Great Horned Owl
Great Horned Owls typically nest in trees such as cottonwood, juniper, beech, pine, and others. They usually adopt a nest that was built by another species, but they also use cavities in live trees, dead snags, deserted buildings, cliff ledges, and human-made platforms. In the Yukon they nest in white spruces with “witches’ brooms,” which are clumps of dense foliage caused by a fungus. They occasionally nest on the ground. Pairs may roost together near the future nest site for several months before laying eggs.
Nests often consist of sticks and vary widely in size, depending on which species originally built the nest (usually Red-tailed Hawks, other hawk species, crows, ravens, herons, or squirrels). Great Horned Owls may line the nest with shreds of bark, leaves, downy feathers plucked from their own breast, fur or feathers from prey, or trampled pellets. In some areas they add no lining at all. Nests deteriorate over the course of the breeding season, and are seldom reused in later years.
Dull white and nearly spherical, with a rough surface.
Condition at Hatching
Helpless, with closed eyes, pink skin, and white down on upperparts.
Great Horned Owls have the most diverse diet of all North American raptors. Their prey range in size from tiny rodents and scorpions to hares, skunks, geese, and raptors. They eat mostly mammals and birds—especially rabbits, hares, mice, and American Coots, but also many other species including voles, moles, shrews, rats, gophers, chipmunks, squirrels, woodchucks, marmots, prairie dogs, bats, skunks, house cats, porcupines, ducks, loons, mergansers, grebes, rails, owls, hawks, crows, ravens, doves, and starlings. They supplement their diet with reptiles, insects, fish, invertebrates, and sometimes carrion. Although they are usually nocturnal hunters, Great Horned Owls sometimes hunt in broad daylight. After spotting their prey from a perch, they pursue it on the wing over woodland edges, meadows, wetlands, open water, or other habitats. They may walk along the ground to stalk small prey around bushes or other obstacles.
Great Horned Owls advertise their territories with deep, soft hoots with a stuttering rhythm: hoo-h’HOO-hoo-hoo. The male and female of a breeding pair may perform a duet of alternating calls, with the female’s voice recognizably higher in pitch than the male’s. Young owls give piercing screams when begging for food, while adults may scream to defend the nest. Adults make an array of other sounds, including whistles, barks, shrieks, hisses, coos, and wavering cries. more sounds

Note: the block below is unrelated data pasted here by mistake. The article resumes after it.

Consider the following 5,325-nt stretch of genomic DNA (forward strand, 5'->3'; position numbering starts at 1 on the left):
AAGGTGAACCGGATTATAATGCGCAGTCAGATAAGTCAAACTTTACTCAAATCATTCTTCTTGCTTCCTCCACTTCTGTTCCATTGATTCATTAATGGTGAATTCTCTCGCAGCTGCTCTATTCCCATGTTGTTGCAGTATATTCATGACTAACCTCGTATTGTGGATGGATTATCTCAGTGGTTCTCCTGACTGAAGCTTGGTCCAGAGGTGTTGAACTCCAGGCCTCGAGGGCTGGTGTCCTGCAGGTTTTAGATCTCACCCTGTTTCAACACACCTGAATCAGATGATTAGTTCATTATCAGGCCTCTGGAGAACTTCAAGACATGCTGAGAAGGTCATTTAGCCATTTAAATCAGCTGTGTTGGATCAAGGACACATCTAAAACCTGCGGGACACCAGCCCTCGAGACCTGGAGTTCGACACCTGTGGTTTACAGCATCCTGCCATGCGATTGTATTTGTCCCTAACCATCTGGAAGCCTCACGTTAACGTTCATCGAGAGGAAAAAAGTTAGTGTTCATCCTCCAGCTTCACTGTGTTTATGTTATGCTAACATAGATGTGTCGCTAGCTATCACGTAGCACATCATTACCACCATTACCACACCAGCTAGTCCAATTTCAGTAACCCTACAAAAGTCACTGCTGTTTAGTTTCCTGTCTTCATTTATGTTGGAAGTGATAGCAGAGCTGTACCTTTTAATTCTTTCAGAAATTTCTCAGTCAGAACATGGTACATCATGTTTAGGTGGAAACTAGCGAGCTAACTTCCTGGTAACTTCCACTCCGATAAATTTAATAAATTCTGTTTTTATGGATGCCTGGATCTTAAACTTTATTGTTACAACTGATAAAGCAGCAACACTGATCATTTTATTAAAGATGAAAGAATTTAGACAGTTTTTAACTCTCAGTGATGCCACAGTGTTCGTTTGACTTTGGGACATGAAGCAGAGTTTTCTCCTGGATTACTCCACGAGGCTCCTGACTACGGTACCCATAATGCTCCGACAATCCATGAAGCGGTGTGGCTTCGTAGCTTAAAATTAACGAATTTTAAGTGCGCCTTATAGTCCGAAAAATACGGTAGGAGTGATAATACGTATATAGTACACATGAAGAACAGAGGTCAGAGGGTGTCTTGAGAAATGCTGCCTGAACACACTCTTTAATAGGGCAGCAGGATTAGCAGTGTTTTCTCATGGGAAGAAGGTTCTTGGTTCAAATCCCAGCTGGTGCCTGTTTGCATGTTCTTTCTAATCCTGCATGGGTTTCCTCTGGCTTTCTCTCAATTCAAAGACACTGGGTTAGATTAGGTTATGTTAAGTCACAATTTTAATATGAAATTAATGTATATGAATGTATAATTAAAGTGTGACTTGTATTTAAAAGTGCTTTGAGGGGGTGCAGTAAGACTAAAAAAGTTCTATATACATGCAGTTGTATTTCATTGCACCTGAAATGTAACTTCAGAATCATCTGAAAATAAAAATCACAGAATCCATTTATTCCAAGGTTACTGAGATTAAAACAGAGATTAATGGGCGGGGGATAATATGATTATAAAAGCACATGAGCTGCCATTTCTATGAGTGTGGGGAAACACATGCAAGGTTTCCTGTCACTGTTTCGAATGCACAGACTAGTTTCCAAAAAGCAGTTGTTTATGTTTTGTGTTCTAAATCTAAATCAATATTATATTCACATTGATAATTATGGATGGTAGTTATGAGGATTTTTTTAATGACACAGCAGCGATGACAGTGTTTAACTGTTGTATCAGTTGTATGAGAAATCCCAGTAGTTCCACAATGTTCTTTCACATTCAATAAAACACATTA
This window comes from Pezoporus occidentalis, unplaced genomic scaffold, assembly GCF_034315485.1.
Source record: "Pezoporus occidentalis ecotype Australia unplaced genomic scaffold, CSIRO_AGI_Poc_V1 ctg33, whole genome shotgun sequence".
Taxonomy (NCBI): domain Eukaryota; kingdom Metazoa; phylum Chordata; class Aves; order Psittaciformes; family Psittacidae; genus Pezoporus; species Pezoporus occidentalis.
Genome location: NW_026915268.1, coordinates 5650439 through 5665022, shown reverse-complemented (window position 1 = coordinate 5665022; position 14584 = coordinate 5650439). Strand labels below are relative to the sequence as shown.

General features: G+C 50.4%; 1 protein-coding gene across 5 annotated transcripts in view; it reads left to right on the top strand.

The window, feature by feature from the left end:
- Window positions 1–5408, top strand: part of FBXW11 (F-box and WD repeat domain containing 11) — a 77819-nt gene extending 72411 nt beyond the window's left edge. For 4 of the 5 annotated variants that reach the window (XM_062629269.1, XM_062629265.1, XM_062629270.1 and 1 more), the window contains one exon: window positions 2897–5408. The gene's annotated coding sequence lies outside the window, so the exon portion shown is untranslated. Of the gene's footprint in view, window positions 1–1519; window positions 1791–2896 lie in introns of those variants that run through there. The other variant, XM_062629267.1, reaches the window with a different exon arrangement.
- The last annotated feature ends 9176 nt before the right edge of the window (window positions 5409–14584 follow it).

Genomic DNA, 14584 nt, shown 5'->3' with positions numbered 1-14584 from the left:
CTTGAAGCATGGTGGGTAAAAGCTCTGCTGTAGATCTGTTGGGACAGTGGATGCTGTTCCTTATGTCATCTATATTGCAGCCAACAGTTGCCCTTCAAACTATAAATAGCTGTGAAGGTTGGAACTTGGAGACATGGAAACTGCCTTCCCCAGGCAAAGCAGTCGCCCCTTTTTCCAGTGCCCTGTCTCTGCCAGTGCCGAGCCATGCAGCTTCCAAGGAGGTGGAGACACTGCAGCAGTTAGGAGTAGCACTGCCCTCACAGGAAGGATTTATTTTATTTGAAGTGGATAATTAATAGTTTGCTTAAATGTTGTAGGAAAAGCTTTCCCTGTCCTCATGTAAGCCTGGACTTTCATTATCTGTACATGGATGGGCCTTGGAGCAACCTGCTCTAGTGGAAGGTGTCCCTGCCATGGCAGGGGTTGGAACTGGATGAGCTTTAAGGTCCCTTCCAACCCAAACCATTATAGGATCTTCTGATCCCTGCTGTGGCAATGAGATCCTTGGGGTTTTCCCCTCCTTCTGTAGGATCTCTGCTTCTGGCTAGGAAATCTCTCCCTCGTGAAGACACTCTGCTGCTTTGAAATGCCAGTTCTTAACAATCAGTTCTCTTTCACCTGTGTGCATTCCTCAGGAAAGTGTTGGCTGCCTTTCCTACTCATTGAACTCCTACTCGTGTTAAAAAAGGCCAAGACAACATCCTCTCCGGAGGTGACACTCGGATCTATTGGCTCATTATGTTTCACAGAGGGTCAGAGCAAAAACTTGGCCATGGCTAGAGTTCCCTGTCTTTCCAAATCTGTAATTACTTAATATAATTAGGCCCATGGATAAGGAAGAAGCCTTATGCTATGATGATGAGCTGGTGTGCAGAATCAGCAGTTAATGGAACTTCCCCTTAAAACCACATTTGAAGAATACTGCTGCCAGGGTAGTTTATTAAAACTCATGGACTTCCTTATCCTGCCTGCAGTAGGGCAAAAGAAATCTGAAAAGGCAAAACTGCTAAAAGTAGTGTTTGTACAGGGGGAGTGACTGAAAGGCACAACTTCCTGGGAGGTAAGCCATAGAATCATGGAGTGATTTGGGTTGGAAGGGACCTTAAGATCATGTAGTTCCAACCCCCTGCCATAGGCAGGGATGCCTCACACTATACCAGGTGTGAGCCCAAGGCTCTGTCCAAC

About the Savannah Owls
During the Fall of 2014, a pair of Great Horned Owls began frequenting this recently abandoned Bald Eagle nest adjacent to a protected, nutrient-rich salt marsh along the Georgia coast. The nest sits nearly 80′ above one of the six Audubon International Certified golf courses at The Landings, on Skidaway Island, near Savannah, Georgia. Over the course of the Fall, the owls courted intermittently on the nest platform, and their hoots could be heard echoing across the greens by nearby residents. Great Horned Owls do not build their own nests, relying on taking over the nests of other birds for their needs, and on the first day of the 2015, the female laid her first egg and the nest officially became “occupied”. As we approach the 2015 season, tune in and watch to see whether the owls will return to nest again for the 2016 season.
With its long, earlike tufts, intimidating yellow-eyed stare, and deep hooting voice, the Great Horned Owl is the quintessential owl of storybooks. This powerful predator can take down birds and mammals even larger than itself, but it also dines on daintier fare such as tiny scorpions, mice, and frogs. As with other raptors, the female can be distinguished from the male by her larger size; she also is the sole incubator of the eggs, relying on the male to provide her with food during incubation. It’s one of the most common owls in North America, equally at home in deserts, wetlands, forests, grasslands, backyards, cities, and almost any other semi-open habitat between the Arctic and the tropics. Learn more about them in our Species Guide.
The installation was funded by Skidaway Audubon, with approval from the Landings Club board. Essential species-specific information and support came from the Georgia Department of Natural Resources. Streaming systems vendor HDonTap installed the cameras and provided the managed live streaming service.
Support for the installation and upkeep has come from The Landings Association and The Landings Club with additional funding from Ogeechee Audubon, the Coastal Conservation Association, The Georgia Golf Course Superintendents Association, the Georgia Golf Environmental Foundation and Wild Birds Unlimited, Savannah.